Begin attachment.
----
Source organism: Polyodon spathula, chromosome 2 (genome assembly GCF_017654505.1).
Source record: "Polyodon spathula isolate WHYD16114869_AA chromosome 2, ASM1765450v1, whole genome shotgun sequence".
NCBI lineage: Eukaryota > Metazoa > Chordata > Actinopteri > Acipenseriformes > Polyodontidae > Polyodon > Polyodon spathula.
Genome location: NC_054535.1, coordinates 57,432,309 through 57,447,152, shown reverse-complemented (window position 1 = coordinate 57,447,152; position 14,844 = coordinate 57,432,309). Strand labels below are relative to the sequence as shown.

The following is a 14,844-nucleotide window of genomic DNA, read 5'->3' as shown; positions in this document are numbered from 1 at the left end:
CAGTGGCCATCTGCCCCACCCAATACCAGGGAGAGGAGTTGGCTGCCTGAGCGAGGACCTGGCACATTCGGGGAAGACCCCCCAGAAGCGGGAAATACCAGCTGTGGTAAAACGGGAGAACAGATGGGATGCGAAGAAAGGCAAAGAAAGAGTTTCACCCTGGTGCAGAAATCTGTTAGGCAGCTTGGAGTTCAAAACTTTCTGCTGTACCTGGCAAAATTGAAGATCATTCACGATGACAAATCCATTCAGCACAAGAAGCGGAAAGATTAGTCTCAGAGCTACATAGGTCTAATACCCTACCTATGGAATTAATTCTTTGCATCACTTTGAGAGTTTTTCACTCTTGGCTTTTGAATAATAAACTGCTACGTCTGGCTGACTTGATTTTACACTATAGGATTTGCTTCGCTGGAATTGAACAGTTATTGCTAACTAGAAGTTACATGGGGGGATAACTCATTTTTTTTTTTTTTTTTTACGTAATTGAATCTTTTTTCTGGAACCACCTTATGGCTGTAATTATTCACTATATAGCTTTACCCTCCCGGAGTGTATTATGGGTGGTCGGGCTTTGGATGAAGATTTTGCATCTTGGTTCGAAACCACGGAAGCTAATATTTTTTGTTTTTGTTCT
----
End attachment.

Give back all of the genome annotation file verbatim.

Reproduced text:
Source organism: Polyodon spathula, chromosome 2 (genome assembly GCF_017654505.1).
Source record: "Polyodon spathula isolate WHYD16114869_AA chromosome 2, ASM1765450v1, whole genome shotgun sequence".
NCBI lineage: Eukaryota > Metazoa > Chordata > Actinopteri > Acipenseriformes > Polyodontidae > Polyodon > Polyodon spathula.
Genome location: NC_054535.1, coordinates 57,432,309 through 57,447,152, shown reverse-complemented (window position 1 = coordinate 57,447,152; position 14,844 = coordinate 57,432,309). Strand labels below are relative to the sequence as shown.

The following is a 14,844-nucleotide window of genomic DNA, read 5'->3' as shown; positions in this document are numbered from 1 at the left end:
CAGTGGCCATCTGCCCCACCCAATACCAGGGAGAGGAGTTGGCTGCCTGAGCGAGGACCTGGCACATTCGGGGAAGACCCCCCAGAAGCGGGAAATACCAGCTGTGGTAAAACGGGAGAACAGATGGGATGCGAAGAAAGGCAAAGAAAGAGTTTCACCCTGGTGCAGAAATCTGTTAGGCAGCTTGGAGTTCAAAACTTTCTGCTGTACCTGGCAAAATTGAAGATCATTCACGATGACAAATCCATTCAGCACAAGAAGCGGAAAGATTAGTCTCAGAGCTACATAGGTCTAATACCCTACCTATGGAATTAATTCTTTGCATCACTTTGAGAGTTTTTCACTCTTGGCTTTTGAATAATAAACTGCTACGTCTGGCTGACTTGATTTTACACTATAGGATTTGCTTCGCTGGAATTGAACAGTTATTGCTAACTAGAAGTTACATGGGGGGATAACTCATTTTTTTTTTTTTTTTTTACGTAATTGAATCTTTTTTCTGGAACCACCTTATGGCTGTAATTATTCACTATATAGCTTTACCCTCCCGGAGTGTATTATGGGTGGTCGGGCTTTGGATGAAGATTTTGCATCTTGGTTCGAAACCACGGAAGCTAATATTTTTTGTTTTTGTTCT